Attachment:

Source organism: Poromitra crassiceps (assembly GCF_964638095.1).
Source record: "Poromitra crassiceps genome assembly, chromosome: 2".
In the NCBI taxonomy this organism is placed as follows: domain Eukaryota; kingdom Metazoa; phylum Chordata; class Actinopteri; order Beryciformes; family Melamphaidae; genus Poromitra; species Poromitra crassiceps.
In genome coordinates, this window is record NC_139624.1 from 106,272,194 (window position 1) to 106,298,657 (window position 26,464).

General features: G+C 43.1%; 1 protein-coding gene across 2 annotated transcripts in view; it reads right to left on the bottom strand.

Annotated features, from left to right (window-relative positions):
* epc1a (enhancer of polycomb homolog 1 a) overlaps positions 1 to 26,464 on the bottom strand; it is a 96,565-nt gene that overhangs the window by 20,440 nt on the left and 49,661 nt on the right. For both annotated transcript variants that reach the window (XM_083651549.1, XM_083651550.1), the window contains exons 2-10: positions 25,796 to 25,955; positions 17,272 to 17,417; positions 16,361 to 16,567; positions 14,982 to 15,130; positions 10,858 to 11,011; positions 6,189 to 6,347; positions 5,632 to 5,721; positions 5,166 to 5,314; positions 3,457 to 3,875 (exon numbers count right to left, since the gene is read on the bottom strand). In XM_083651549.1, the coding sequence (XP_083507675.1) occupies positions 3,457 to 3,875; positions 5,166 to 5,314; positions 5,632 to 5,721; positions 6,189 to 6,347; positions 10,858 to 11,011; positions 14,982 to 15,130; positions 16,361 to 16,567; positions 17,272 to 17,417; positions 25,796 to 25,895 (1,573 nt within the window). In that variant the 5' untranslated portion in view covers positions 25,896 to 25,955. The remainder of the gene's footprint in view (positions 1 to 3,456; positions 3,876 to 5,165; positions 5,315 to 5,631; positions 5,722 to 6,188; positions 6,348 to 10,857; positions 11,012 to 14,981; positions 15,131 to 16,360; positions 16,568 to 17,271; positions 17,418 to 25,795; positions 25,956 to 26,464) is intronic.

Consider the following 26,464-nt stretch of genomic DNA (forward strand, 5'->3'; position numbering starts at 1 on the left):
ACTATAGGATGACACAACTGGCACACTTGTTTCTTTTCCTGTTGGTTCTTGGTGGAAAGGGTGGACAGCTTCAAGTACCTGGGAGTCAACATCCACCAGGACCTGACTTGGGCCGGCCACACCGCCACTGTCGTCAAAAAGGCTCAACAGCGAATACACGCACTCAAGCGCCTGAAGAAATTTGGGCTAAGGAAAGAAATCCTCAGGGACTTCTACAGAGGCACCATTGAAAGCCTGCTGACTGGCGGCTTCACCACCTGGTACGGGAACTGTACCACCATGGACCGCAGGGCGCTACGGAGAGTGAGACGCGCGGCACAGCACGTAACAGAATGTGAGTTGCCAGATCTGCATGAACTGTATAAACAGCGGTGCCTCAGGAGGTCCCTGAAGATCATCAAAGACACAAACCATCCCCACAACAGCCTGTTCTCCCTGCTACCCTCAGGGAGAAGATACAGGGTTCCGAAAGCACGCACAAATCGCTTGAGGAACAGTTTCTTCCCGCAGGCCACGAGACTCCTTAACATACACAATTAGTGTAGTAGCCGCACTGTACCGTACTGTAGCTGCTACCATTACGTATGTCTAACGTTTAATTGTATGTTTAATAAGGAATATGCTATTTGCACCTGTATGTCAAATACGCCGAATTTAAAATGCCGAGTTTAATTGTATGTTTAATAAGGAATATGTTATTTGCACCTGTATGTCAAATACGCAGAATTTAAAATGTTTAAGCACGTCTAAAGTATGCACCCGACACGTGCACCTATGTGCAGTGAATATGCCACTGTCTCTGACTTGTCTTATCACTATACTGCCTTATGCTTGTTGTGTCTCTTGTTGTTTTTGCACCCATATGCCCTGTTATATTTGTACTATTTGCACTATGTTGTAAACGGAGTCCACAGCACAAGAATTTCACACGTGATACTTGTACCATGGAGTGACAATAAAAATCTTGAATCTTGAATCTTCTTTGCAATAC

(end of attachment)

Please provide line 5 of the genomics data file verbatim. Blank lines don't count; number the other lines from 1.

General features: G+C 43.1%; 1 protein-coding gene across 2 annotated transcripts in view; it reads right to left on the bottom strand.